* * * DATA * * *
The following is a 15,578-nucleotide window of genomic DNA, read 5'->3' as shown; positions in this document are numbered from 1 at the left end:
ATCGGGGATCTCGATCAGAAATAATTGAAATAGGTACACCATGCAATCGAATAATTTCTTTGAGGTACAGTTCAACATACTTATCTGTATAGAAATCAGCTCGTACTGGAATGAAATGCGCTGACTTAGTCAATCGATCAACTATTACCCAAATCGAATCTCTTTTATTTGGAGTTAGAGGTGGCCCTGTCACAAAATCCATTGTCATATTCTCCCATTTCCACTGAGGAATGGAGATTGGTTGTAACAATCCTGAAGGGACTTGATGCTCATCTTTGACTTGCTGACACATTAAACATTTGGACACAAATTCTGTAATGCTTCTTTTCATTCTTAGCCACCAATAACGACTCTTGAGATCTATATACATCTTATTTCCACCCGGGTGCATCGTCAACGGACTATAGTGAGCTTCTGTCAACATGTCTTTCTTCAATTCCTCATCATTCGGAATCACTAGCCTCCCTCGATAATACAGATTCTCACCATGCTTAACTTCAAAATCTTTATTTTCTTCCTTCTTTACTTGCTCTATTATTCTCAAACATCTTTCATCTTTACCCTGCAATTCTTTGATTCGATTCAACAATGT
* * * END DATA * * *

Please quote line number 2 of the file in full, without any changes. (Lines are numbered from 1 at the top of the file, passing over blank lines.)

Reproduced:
ATCGGGGATCTCGATCAGAAATAATTGAAATAGGTACACCATGCAATCGAATAATTTCTTTGAGGTACAGTTCAACATACTTATCTGTATAGAAATCAGCTCGTACTGGAATGAAATGCGCTGACTTAGTCAATCGATCAACTATTACCCAAATCGAATCTCTTTTATTTGGAGTTAGAGGTGGCCCTGTCACAAAATCCATTGTCATATTCTCCCATTTCCACTGAGGAATGGAGATTGGTTGTAACAATCCTGAAGGGACTTGATGCTCATCTTTGACTTGCTGACACATTAAACATTTGGACACAAATTCTGTAATGCTTCTTTTCATTCTTAGCCACCAATAACGACTCTTGAGATCTATATACATCTTATTTCCACCCGGGTGCATCGTCAACGGACTATAGTGAGCTTCTGTCAACATGTCTTTCTTCAATTCCTCATCATTCGGAATCACTAGCCTCCCTCGATAATACAGATTCTCACCATGCTTAACTTCAAAATCTTTATTTTCTTCCTTCTTTACTTGCTCTATTATTCTCAAACATCTTTCATCTTTACCCTGCAATTCTTTGATTCGATTCAACAATGT